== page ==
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Product Review: The Blue HR Heart Rate Strap Shows Power Of Bluetooth 4.0

Product Review: The Blue HR Heart Rate Strap Shows Power Of Bluetooth 4.0

July 27, 2012
While the newest version of Bluetooth, 4.0, made its first appearance on iOS devices when the iPhone 4S launched last fall, accessories using the standard have been slow to trickle into the market. And that’s definitely a shame. The biggest advantage of the new standard, the low-energy usage, is a big selling point. Kickstarter projects like the Hone keyfinder are using the latest version of the technology, but only time will tell when that accessory hits the market. But if you’re interested in the technology now and a fitness fanatic, a new accessory from Wahoo Fitness – the Blue HR Heart Rate Strap – is definitely something you’ll want to take a look at.

The Hardware

The heart rate monitor is composed of two parts, the comfortable elastic strap and sensor pod. To use the system, you must adjust the strap to connect all the way around your chest and snap together. The sensor needs to be placed near your heart. Combined, the strap and sensor weigh in at 1.6 ounces. And after just a few minutes of working out, I had a hard time remembering whether I had the solution on or not. The strap, minus the sensor, can thankfully be hand washed to help prolong its life. As far as pairing the system with your iPhone, it couldn’t be any easier. Make sure Bluetooth is turned on, and press the pair button in whatever compatible fitness app you are using. And that’s it. The connection is made. There is no need to dive into the Bluetooth settings or find a specific on-and-off switch on the sensor, which was a welcome change from previous accessories. Even though Wahoo claims that an iOS device can be up to 10 feet away for the sensor to send information, I was easily able to stretch that to around 20 feet during testing. While I didn’t test it out, the sensor is also waterproof up to 5 feet, which should make it really easy to use while swimming laps in a pool. And the system really takes the low-energy claims to heart. The Blue HR is powered by a single, user-replaceable coin battery that can last for up to two years with normal usage.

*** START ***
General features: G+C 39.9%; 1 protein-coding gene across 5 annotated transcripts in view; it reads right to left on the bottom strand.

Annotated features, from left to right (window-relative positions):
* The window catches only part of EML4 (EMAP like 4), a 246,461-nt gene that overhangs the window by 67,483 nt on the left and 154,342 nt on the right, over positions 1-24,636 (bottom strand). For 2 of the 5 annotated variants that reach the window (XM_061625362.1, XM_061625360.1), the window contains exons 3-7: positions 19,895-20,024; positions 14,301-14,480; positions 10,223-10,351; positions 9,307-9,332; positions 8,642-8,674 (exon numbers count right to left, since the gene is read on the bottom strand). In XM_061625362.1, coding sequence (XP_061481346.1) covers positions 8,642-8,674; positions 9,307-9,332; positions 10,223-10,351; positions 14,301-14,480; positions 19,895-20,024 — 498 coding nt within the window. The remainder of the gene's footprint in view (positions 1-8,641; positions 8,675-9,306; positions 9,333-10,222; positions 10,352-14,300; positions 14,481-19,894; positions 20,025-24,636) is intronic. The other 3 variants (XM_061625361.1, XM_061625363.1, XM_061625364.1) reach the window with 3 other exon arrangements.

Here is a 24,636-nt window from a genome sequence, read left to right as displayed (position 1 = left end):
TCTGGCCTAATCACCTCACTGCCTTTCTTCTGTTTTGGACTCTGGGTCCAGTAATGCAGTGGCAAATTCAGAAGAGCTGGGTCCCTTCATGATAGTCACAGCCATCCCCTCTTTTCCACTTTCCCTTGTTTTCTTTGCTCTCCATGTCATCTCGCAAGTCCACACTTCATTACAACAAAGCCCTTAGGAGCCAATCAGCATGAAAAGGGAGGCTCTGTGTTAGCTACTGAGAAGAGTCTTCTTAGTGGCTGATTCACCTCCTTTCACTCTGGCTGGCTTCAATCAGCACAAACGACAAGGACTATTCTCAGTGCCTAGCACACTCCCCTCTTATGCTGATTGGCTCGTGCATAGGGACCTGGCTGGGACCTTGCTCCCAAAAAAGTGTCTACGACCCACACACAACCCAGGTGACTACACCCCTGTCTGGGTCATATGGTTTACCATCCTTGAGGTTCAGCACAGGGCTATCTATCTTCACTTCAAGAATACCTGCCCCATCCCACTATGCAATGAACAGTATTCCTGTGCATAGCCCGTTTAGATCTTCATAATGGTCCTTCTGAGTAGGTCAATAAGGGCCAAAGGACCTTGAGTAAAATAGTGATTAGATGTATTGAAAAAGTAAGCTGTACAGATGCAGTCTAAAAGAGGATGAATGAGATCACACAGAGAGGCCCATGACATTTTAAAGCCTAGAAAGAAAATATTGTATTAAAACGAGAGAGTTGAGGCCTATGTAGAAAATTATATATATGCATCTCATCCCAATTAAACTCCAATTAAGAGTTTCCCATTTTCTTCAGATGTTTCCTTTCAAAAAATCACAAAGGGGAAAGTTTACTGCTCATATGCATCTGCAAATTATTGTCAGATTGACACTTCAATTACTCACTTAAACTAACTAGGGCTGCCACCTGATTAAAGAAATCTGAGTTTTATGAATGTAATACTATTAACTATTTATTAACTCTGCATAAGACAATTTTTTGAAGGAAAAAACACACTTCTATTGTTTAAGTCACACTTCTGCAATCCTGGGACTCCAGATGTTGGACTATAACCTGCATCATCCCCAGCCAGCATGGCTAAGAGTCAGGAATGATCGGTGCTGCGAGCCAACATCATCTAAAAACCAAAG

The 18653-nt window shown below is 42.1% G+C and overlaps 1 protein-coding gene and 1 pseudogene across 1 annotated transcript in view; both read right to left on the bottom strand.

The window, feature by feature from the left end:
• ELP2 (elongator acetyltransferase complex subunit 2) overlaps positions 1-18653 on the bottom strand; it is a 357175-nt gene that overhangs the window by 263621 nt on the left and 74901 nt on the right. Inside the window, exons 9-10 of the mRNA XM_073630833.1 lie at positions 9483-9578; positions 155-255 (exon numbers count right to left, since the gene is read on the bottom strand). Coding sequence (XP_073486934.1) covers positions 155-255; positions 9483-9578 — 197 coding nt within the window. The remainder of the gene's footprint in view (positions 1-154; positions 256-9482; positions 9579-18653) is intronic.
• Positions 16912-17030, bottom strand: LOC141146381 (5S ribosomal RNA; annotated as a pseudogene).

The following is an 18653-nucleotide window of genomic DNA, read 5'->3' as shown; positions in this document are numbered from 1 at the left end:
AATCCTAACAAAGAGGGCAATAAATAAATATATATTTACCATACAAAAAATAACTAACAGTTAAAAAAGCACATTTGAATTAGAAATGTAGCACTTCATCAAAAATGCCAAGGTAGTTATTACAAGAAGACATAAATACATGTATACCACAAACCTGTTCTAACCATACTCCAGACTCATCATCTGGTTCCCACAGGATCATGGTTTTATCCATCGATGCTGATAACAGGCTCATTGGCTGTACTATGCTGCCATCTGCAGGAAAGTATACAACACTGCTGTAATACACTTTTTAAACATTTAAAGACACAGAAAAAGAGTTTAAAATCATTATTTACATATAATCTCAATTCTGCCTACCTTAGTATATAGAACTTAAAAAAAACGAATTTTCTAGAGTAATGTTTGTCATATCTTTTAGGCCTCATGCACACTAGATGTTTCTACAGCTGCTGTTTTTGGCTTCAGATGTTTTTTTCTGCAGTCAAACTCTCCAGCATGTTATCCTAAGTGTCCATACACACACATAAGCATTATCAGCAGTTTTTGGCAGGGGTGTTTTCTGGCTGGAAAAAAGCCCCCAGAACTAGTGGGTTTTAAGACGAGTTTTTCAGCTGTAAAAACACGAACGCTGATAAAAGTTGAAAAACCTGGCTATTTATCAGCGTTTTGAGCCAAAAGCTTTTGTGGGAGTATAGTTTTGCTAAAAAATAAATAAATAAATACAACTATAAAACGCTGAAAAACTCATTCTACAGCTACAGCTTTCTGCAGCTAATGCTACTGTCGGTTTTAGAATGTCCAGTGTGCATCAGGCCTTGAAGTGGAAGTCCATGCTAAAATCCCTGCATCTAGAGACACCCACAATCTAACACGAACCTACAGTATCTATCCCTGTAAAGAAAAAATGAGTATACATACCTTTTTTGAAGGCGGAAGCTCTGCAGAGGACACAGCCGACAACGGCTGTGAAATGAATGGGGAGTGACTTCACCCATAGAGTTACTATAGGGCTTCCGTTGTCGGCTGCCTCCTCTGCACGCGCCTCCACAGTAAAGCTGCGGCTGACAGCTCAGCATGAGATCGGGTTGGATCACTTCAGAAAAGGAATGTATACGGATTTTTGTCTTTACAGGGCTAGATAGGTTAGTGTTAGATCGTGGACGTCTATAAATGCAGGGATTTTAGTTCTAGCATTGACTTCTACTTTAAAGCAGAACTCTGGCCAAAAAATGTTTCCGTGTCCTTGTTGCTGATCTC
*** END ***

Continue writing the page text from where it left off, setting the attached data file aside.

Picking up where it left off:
The App

The strap is made to take advantage of Wahoo Fitness’ own iOS app. Its free in the App Store and is designed for the iPhone/iPod touch but is compatible with the iPad. Overall, I thought the app was a great companion to the sensor. Along with numerous types of workout choices, users have a lot of control of the specific settings. With the heart rate sensor paired, you can see the workout heart rate values and zones. And while working out, you can play music directly from the app while seeing GPS information and calories burned. Even though Wahoo’s own app is very well thought out, you’re not limited to it. Thanks to an open API, popular apps like Strava, RunKeeper, MapMyRide, Cyclemeter, MotionX-GPS, and 321Run work with the Blue HR. My personal favorite for running is RunKeeper. Pairing the device was just as simple, and it worked quite well. While I liked Wahoo Fitness, I’ll be sticking with RunKeeper. But I’m glad to see there is more than one app option for users.


Even though the Blue HR’s compatibility is limited to the iPhone 4S and new iPad, I think it’s a great device, and highly recommended. It’s extremely simple to set up and use, and provides accurate heart rate information. And with the latest Bluetooth technology, the long-lasting battery makes it even that more attractive. The heart rate strap can be purchased directly from Wahoo for $79.99.

Mentioned apps

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